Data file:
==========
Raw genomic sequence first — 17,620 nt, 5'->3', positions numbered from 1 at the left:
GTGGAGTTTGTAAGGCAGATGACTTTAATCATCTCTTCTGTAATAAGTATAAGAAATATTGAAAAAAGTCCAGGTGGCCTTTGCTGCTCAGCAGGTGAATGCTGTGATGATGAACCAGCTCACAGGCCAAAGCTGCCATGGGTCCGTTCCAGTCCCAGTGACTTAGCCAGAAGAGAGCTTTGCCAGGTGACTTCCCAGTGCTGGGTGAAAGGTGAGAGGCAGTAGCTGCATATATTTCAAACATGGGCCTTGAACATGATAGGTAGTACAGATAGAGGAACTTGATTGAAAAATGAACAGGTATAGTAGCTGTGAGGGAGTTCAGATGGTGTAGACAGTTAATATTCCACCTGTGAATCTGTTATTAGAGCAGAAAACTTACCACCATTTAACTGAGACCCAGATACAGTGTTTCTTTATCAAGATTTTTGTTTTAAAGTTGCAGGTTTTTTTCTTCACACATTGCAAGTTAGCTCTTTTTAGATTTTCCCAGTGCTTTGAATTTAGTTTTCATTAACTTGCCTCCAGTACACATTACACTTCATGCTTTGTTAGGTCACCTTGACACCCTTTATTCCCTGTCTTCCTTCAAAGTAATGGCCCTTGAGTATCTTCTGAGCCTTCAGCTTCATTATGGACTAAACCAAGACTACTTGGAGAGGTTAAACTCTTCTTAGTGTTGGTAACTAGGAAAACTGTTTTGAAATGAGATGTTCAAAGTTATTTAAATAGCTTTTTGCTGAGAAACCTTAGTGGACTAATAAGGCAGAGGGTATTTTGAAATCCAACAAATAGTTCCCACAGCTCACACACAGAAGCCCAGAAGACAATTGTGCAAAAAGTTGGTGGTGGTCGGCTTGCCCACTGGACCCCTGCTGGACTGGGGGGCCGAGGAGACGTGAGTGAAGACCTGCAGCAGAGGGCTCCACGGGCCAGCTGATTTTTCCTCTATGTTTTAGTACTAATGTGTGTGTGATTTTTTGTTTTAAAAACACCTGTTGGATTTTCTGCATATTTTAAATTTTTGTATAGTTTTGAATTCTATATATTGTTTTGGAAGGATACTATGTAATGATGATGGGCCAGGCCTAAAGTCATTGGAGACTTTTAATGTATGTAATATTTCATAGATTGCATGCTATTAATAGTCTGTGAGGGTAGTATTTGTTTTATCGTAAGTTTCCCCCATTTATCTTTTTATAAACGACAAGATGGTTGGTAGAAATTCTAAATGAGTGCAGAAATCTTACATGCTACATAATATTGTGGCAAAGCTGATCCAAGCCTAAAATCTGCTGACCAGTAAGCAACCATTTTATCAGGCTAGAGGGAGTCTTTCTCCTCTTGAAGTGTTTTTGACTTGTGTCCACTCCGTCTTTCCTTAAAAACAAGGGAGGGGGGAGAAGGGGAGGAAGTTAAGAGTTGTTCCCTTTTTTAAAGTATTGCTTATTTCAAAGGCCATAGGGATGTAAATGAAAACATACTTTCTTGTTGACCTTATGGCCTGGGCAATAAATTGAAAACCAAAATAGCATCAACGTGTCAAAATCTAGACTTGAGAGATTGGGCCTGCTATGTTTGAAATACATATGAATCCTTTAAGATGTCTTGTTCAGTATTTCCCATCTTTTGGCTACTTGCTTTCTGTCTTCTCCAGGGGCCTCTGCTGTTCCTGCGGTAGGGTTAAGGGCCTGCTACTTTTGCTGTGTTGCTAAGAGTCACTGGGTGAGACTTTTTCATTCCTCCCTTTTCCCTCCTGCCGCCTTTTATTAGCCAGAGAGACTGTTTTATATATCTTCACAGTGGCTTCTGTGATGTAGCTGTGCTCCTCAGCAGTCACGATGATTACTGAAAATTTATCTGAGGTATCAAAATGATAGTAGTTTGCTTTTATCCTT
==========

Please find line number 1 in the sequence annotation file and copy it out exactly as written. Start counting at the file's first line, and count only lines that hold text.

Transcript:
Raw genomic sequence first — 17,620 nt, 5'->3', positions numbered from 1 at the left: